Commissioned by Philip II, late 1570 or early 1580, for the chapel of the Saint in the church of the Escorial.
The subject of the
of the soldier Saint with his legions, for his refusal to worship the
gods. was appropriate for the Escorial, the real centre of the crusade
for the Faith. This subject expresses the conviction of faith that
the crusade; the Allegory of the Holy League, the militant spirit of
crusade itself. The ecstatic character of this "invitation to death"
y Gasset) is expressed. The physical side of the martyrdom is not
is no more than symbolised by the small group on the left comprising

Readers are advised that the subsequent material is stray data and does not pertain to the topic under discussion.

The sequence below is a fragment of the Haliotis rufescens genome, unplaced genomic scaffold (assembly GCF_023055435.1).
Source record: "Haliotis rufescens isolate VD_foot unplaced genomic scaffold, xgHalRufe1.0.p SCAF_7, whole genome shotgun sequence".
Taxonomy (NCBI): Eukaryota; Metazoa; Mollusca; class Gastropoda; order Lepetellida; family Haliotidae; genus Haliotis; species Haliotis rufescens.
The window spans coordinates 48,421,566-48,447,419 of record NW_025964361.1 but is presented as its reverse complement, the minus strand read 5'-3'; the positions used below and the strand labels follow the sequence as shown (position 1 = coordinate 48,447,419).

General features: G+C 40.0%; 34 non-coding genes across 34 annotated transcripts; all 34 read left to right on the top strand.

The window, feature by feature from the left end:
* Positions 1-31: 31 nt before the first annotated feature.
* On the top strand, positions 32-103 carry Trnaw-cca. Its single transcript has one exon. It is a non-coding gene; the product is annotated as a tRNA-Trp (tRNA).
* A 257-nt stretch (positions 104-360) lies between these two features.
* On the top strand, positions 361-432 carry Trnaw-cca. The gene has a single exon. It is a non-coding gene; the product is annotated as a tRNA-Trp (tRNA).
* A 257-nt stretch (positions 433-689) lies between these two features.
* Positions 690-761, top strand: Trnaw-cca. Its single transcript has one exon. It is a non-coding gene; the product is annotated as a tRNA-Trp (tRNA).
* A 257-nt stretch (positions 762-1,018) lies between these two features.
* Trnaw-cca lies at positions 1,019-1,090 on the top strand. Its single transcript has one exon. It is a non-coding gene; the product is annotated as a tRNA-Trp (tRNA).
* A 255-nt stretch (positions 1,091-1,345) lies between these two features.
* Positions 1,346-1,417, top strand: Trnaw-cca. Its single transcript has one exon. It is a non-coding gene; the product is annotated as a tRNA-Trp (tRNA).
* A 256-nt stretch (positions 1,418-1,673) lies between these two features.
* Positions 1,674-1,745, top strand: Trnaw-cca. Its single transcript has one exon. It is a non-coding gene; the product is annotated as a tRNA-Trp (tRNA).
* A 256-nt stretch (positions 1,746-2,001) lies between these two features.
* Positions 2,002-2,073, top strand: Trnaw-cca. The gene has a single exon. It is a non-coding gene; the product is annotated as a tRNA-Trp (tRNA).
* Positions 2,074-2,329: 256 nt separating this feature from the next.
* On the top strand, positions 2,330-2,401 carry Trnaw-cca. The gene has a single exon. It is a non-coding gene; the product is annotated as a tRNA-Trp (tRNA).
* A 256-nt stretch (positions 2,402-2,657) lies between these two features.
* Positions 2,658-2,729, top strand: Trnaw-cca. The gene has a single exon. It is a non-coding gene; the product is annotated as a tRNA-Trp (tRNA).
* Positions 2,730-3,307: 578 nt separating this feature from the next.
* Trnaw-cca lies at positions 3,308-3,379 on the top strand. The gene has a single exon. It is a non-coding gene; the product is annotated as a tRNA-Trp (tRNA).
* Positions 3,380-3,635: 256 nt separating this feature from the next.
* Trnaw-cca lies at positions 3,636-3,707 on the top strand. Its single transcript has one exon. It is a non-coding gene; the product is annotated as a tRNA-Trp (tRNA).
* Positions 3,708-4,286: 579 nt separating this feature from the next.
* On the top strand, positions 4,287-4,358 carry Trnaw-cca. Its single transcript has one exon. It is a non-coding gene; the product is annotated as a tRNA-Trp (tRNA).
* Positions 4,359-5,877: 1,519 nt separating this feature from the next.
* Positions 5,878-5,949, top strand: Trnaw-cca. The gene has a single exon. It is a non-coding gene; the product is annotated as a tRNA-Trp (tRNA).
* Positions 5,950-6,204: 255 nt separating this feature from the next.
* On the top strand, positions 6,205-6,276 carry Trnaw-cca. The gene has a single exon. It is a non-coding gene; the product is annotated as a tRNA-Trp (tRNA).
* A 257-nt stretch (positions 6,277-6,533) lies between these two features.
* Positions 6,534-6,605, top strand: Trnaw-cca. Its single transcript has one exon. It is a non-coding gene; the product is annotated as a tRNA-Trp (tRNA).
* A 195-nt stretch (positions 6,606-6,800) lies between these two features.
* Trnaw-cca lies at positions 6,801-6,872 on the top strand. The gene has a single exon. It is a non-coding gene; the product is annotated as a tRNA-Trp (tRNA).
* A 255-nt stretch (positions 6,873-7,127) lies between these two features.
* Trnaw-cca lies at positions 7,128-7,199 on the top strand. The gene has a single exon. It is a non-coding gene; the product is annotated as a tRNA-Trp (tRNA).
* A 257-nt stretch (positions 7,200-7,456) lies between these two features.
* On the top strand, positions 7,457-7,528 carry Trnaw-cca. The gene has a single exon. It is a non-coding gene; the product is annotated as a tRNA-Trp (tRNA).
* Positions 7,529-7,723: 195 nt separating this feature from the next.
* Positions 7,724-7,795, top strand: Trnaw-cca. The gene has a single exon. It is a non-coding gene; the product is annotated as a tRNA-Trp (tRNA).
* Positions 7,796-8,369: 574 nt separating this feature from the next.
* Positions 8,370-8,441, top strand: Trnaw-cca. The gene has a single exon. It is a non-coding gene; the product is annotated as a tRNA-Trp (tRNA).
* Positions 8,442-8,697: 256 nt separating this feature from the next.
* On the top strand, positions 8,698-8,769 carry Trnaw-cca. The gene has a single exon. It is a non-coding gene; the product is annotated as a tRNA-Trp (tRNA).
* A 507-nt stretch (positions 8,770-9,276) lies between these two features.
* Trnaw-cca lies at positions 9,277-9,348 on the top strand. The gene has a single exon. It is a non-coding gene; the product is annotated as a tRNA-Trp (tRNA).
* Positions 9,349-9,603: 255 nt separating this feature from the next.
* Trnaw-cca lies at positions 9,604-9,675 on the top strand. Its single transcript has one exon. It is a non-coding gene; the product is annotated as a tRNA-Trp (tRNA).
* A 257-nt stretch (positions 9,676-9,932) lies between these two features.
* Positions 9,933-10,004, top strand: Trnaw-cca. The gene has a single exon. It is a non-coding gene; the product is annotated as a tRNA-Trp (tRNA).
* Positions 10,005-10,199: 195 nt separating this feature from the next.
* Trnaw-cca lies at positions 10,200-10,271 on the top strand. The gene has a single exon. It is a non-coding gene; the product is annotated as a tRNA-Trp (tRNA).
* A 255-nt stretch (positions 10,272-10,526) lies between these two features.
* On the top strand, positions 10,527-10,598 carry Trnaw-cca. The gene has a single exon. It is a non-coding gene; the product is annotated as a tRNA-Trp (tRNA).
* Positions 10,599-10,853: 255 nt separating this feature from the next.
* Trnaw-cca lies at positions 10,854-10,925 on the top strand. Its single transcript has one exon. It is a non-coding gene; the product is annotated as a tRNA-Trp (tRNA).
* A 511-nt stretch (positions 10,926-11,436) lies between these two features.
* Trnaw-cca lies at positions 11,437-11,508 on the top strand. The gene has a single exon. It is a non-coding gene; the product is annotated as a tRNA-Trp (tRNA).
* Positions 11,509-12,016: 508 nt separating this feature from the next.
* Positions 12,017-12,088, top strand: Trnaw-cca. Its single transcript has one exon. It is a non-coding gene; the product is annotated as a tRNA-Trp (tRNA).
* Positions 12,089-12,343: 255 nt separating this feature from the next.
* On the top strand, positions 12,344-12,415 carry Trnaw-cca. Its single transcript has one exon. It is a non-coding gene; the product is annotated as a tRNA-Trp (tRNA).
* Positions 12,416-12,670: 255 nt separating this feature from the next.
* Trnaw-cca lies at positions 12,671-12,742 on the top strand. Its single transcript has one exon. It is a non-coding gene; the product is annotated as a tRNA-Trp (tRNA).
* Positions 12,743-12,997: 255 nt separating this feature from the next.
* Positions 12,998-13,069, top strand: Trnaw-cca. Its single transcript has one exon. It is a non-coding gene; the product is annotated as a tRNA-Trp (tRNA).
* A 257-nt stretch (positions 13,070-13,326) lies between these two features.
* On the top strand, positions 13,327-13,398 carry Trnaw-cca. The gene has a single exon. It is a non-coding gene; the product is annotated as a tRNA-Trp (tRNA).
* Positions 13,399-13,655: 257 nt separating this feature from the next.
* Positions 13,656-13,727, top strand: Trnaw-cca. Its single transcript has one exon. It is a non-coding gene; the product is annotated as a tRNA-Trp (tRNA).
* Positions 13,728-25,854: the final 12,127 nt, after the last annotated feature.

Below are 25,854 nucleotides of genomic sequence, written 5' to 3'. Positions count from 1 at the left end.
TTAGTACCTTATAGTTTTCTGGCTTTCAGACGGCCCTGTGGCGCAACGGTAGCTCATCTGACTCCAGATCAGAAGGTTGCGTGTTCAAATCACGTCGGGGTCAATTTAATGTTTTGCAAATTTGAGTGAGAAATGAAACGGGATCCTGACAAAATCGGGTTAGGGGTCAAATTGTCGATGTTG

one martyred figure, the figure, in the pose of his Christ of the
awaiting martyrdom and the grand figure in back-view of the
The impression of the ranks of the Saint's army awaiting martyrdom is
to that of the multitude in adoration in the Adoration
of the Name of Jesus. The two paintings are related in composition,
and in their expression of devotional fervour.
The grand group of Saint Maurice and his companions owes much to the heroic figure style of Rome. There is, however, no emphasis on weight or volume. There is also no emphasis on spatial depth.
More of St.